Part 3 – Social Worker Rationale for Coercion

Evidence of Systemic Violation of Single Parents Rights – Part 3

Profit and punishment: Why they coerced us to surrender our babies

Market Demand:

“ Because there are many more married couples wanting to adopt newborn white babies than there are babies, it may almost be said that they rather than out of wedlock babies are a social problem. (Sometimes social workers in adoption agencies have facetiously suggested setting up social provisions for more ‘babybreeding’.)”SOCIAL WORK AND SOCIAL PROBLEMS, National Association of Social Workers, (Out-of-print) copyright 1964

“ Lawyer Karen Lane admits that private adoption can smack of ‘buying babies’ .”Born Losers, p.151, by L. Carlangelo

“ Vincent also emphasized that his study was made in a location where, and at a time when, a demand for white adoptable infants existed. He suggested that: ‘If this demand were absent, the unwed mothers who now score high in personality scales measuring, e.g., socialization, maturity, and responsibility, might very possibly be more inclined to assume the responsibility of rearing their illegitimate children.’ ”THE UNMARRIED MOTHER – HER DECISION REGARDING ADOPTION, Barbara Hansen Costigan, 1964 Dissertation, University of Southern California

“. . . babies born out of wedlock [are] no longer considered a social problem . . . white, physically healthy babies are considered by many to be a social boon . . . ”(i.e. a valuable commodity..). – Social Work and Social Problems (1964), National Association of Social Workers.

“ If the demand for adoptable babies continues to exceed the supply then it is quite possible that, in the near future, unwed mothers will be ‘punished’ by having their children taken from them right after birth. A policy like this would not be executed — nor labeled explicitly — as ‘punishment.’ Rather, it would be implemented through such pressures and labels as ‘scientific findings,’ ‘the best interests of the child,’ ‘rehabilitation of the unwed mother,’ and ‘the stability of the family and society.’” Unmarried Mothers, by Clark Vincent (1961)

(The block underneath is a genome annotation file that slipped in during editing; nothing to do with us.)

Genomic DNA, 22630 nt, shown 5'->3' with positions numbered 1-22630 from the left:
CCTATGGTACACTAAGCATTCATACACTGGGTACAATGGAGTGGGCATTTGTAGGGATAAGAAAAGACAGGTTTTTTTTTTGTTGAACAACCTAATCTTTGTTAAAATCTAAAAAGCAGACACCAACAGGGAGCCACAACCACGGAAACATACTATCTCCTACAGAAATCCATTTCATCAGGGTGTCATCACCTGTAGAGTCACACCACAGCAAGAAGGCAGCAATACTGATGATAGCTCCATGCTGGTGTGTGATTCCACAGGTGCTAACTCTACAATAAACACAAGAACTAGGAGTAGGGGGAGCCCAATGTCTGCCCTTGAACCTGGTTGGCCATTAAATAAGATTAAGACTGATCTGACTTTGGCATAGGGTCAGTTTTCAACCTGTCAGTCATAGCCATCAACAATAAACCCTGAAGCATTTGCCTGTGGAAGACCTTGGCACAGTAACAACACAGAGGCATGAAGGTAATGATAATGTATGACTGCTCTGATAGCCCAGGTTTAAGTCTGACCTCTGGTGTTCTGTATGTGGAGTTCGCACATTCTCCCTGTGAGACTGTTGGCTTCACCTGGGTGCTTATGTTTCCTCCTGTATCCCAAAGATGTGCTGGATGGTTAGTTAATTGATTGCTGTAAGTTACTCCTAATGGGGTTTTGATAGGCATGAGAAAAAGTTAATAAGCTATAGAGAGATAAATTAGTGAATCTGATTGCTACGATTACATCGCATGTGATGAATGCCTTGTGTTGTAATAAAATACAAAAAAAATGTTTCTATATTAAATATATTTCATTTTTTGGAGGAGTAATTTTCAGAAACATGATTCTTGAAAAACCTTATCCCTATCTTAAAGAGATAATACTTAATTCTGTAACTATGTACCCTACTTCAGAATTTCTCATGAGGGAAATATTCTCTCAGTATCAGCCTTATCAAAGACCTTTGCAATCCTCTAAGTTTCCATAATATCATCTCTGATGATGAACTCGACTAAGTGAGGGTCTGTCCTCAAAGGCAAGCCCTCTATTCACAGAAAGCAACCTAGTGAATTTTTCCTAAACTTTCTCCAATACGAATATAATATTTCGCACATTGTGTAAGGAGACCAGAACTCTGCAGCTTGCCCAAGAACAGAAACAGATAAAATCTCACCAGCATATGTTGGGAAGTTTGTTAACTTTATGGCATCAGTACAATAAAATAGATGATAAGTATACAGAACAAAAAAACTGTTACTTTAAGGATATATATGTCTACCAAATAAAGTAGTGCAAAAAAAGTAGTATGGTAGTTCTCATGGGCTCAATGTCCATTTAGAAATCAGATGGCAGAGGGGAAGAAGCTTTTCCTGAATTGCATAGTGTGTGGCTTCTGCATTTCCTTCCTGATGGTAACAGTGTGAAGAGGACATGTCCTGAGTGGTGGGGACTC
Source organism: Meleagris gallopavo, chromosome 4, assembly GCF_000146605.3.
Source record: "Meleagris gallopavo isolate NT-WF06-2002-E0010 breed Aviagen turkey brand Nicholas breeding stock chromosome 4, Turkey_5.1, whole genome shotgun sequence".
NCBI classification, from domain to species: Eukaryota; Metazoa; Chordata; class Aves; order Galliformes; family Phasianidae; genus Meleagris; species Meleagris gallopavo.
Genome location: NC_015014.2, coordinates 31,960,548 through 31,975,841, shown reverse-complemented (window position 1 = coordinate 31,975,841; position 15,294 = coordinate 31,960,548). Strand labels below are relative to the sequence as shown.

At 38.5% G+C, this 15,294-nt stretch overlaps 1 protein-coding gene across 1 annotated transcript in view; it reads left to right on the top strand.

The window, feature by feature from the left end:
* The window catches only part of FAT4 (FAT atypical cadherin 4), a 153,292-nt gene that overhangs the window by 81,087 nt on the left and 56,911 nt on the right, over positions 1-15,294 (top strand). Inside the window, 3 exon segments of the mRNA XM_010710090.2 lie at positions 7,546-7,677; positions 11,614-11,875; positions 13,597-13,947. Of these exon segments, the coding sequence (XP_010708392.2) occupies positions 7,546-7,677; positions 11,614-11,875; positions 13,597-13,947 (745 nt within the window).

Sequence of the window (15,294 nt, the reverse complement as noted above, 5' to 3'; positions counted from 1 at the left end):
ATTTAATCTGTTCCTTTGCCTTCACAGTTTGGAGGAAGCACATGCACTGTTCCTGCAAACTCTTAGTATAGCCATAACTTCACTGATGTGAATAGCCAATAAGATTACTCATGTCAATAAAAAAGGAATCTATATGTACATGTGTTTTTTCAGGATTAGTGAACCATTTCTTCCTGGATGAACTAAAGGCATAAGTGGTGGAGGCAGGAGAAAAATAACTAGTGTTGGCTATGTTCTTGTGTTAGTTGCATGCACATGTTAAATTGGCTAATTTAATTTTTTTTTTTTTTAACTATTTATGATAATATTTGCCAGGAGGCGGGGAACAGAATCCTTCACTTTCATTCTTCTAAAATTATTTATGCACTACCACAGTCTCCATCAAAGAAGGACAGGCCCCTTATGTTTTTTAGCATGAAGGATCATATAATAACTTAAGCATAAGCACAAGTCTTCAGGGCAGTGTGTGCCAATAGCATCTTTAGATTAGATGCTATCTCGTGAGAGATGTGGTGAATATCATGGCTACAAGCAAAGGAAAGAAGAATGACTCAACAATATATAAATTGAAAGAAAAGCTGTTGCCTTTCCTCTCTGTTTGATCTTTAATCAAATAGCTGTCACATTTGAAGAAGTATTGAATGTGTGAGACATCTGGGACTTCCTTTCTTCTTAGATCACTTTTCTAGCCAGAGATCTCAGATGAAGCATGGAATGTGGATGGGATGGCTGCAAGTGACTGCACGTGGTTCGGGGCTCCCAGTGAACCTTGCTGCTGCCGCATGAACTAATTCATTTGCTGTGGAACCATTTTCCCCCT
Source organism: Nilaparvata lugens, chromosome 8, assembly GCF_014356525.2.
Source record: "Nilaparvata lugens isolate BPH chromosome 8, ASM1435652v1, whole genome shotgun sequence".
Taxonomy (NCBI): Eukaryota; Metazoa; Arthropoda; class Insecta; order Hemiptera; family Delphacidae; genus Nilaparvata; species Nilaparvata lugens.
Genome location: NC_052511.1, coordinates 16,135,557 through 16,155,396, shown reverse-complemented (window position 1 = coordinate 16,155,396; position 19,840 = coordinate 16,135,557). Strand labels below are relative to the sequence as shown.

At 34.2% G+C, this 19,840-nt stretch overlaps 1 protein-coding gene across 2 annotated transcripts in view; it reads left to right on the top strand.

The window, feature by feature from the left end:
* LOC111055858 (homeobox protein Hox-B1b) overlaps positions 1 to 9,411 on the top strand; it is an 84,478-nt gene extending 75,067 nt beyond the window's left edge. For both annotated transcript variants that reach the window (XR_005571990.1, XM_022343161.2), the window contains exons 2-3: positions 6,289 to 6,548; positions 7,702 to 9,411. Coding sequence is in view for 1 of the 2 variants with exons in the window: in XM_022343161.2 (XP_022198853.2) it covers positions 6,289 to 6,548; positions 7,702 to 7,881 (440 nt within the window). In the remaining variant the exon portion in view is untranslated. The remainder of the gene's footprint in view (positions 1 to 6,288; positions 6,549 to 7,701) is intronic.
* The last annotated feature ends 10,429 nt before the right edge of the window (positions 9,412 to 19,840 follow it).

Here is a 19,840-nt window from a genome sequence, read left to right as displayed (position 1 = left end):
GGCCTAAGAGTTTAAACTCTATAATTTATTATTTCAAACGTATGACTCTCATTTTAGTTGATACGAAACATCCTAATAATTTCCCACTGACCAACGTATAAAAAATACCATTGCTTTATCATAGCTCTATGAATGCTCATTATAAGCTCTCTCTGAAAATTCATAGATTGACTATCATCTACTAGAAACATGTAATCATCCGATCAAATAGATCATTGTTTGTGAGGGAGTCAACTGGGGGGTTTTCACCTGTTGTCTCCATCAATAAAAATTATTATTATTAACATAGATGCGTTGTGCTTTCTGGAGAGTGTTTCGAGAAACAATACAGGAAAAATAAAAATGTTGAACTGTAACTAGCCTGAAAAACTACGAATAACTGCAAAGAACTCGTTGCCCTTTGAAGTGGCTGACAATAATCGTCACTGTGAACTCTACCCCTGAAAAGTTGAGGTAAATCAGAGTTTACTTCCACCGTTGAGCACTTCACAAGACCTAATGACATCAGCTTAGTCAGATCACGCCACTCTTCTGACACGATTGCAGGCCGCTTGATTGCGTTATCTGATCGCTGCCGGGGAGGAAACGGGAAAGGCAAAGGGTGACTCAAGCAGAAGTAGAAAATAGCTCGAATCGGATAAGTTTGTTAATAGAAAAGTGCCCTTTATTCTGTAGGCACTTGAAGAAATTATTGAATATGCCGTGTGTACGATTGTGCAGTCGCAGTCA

“. . . society has seemed more interested in punishing the unwed mother and her illegitimate child than in understanding the social, economic, and psychological forces which have placed them in a deviant social position.” The Unwed Mother,  edited by Robert W. Roberts, (Harper & Row) copyright 1966

“‘The father plays absolutely no part in this. That is part of her rehabilitation. When she renounces her child for its own good, the unwed mother has learned a lot. She has learned an important human value. She has learned to pay the price of her misdemeanor, and this alone, if punishment is needed, is punishment enough… ’ Dr Hillard echoes the beliefs of the social workers and the agencies dealing with unwed mothers, though hers have come to her privately. And she, like the other authorities, though refusing to blame the girl’s home, lays the remedy right on its doorstep… ‘We must go back to a primary set of values and the discipline that starts with the very small child,’ says Dr. Hilliard.” (Dr. Marion Hilliard of Women’s College Hospital, as quoted in the Toronto Telegram, November 22, 1956)

Trimming the Welfare Rolls:

“ To the Province generally the great advantage and economy of the Adoption Act can be realized when it is stated that many of the children before their adoption were costing five and six dollars a week for maintenance.”- 35th Report of the Superintendent of Neglected and Dependent Children (Ontario, 1928)